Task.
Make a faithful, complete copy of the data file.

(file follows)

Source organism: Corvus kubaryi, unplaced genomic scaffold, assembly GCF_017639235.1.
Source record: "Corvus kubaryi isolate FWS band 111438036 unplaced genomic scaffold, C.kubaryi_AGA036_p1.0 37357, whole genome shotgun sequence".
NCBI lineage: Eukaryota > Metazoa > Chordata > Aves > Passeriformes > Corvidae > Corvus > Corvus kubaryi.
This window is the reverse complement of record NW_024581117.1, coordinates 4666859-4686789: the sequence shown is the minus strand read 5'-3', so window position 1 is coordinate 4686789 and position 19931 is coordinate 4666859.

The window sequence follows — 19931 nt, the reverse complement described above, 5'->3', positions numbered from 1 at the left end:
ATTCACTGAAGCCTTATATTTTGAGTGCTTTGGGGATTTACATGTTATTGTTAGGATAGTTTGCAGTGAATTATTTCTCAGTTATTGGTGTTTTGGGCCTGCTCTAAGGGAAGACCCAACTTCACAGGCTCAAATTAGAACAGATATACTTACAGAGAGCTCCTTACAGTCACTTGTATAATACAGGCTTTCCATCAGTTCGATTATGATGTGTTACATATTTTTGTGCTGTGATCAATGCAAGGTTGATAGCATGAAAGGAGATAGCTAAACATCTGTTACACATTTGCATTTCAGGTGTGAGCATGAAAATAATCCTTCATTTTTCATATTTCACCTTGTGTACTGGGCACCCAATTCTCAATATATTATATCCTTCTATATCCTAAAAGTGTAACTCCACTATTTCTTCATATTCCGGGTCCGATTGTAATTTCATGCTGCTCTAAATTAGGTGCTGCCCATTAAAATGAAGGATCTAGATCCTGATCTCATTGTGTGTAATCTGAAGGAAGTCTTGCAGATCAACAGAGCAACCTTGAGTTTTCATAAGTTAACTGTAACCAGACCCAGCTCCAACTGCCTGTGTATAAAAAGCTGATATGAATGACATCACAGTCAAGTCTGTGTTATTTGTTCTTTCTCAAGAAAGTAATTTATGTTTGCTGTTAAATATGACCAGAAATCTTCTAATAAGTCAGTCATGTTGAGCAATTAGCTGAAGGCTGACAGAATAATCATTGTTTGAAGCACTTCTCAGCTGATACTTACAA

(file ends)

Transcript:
Source organism: Corvus kubaryi, unplaced genomic scaffold, assembly GCF_017639235.1.
Source record: "Corvus kubaryi isolate FWS band 111438036 unplaced genomic scaffold, C.kubaryi_AGA036_p1.0 37357, whole genome shotgun sequence".
NCBI lineage: Eukaryota > Metazoa > Chordata > Aves > Passeriformes > Corvidae > Corvus > Corvus kubaryi.
This window is the reverse complement of record NW_024581117.1, coordinates 4666859-4686789: the sequence shown is the minus strand read 5'-3', so window position 1 is coordinate 4686789 and position 19931 is coordinate 4666859.

The window sequence follows — 19931 nt, the reverse complement described above, 5'->3', positions numbered from 1 at the left end:
ATTCACTGAAGCCTTATATTTTGAGTGCTTTGGGGATTTACATGTTATTGTTAGGATAGTTTGCAGTGAATTATTTCTCAGTTATTGGTGTTTTGGGCCTGCTCTAAGGGAAGACCCAACTTCACAGGCTCAAATTAGAACAGATATACTTACAGAGAGCTCCTTACAGTCACTTGTATAATACAGGCTTTCCATCAGTTCGATTATGATGTGTTACATATTTTTGTGCTGTGATCAATGCAAGGTTGATAGCATGAAAGGAGATAGCTAAACATCTGTTACACATTTGCATTTCAGGTGTGAGCATGAAAATAATCCTTCATTTTTCATATTTCACCTTGTGTACTGGGCACCCAATTCTCAATATATTATATCCTTCTATATCCTAAAAGTGTAACTCCACTATTTCTTCATATTCCGGGTCCGATTGTAATTTCATGCTGCTCTAAATTAGGTGCTGCCCATTAAAATGAAGGATCTAGATCCTGATCTCATTGTGTGTAATCTGAAGGAAGTCTTGCAGATCAACAGAGCAACCTTGAGTTTTCATAAGTTAACTGTAACCAGACCCAGCTCCAACTGCCTGTGTATAAAAAGCTGATATGAATGACATCACAGTCAAGTCTGTGTTATTTGTTCTTTCTCAAGAAAGTAATTTATGTTTGCTGTTAAATATGACCAGAAATCTTCTAATAAGTCAGTCATGTTGAGCAATTAGCTGAAGGCTGACAGAATAATCATTGTTTGAAGCACTTCTCAGCTGATACTTACAA